Dynamics of temporally interleaved percept-choice sequences: interaction via adaptation in shared neural populations.

A.J. Noest, R.J.A. van Wezel

Research output: Contribution to journalArticleAcademicpeer-review


At the onset of visually ambiguous or conflicting stimuli, our visual system quickly 'chooses' one of the possible percepts. Interrupted presentation of the same stimuli has revealed that each percept-choice depends strongly on the history of previous choices and the duration of the interruptions. Recent psychophysics and modeling has discovered increasingly rich dynamical structure in such percept-choice sequences, and explained or predicted these patterns in terms of simple neural mechanisms: fast cross-inhibition and slow shunting adaptation that also causes a near-threshold facilitatory effect. However, we still lack a clear understanding of the dynamical interactions between two distinct, temporally interleaved, percept-choice sequences-a type of experiment that probes which feature-level neural network connectivity and dynamics allow the visual system to resolve the vast ambiguity of everyday vision. Here, we fill this gap. We first show that a simple column-structured neural network captures the known phenomenology, and then identify and analyze the crucial underlying mechanism via two stages of model-reduction: A 6-population reduction shows how temporally well-separated sequences become coupled via adaptation in neurons that are shared between the populations driven by either of the two sequences. The essential dynamics can then be reduced further, to a set of iterated adaptation-maps. This enables detailed analysis, resulting in the prediction of phase-diagrams of possible sequence-pair patterns and their response to perturbations. These predictions invite a variety of future experiments.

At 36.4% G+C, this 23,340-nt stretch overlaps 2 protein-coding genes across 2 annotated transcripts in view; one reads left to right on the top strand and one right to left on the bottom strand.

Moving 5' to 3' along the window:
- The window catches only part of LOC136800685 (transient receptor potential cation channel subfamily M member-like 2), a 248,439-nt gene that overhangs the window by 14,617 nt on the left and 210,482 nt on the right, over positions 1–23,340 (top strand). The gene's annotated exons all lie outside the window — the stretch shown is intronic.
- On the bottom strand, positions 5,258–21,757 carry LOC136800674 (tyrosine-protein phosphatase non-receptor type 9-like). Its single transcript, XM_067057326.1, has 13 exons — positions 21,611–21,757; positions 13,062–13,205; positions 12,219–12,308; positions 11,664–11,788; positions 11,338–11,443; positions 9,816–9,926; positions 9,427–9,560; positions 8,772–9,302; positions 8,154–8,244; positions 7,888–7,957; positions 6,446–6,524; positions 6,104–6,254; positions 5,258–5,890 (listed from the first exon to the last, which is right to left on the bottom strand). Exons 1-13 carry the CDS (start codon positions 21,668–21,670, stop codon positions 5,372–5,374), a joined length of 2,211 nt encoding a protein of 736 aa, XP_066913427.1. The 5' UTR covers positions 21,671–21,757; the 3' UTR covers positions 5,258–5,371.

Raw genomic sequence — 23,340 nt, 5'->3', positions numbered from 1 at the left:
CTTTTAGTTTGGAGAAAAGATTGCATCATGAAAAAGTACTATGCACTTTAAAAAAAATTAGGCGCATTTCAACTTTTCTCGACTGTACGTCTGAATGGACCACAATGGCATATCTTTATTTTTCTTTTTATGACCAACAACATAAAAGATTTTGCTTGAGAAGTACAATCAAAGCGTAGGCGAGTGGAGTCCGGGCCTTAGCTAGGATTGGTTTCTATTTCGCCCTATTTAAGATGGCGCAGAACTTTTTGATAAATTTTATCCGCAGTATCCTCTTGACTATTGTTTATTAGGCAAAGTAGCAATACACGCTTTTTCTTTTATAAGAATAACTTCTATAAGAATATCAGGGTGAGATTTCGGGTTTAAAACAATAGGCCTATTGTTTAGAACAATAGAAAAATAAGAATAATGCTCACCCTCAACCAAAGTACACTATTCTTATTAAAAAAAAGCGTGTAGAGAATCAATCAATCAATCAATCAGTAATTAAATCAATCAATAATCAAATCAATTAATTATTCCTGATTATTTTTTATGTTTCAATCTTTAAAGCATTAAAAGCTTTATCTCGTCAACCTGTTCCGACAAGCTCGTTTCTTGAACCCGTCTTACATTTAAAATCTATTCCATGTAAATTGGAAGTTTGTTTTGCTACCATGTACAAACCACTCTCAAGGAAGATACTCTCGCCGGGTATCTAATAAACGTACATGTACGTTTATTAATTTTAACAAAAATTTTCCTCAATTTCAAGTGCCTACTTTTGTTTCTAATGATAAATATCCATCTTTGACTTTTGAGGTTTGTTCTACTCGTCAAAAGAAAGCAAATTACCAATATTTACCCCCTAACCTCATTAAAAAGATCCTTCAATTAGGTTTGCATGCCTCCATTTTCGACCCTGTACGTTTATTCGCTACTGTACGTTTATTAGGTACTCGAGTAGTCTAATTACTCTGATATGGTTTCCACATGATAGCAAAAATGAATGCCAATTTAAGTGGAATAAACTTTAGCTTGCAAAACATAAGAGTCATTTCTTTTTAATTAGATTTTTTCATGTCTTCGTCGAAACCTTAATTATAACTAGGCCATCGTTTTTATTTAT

Original languageUndefined/Unknown
Pages (from-to)177-95
Number of pages19
JournalJ Comput Neurosci
Issue number1
Publication statusPublished - 2012

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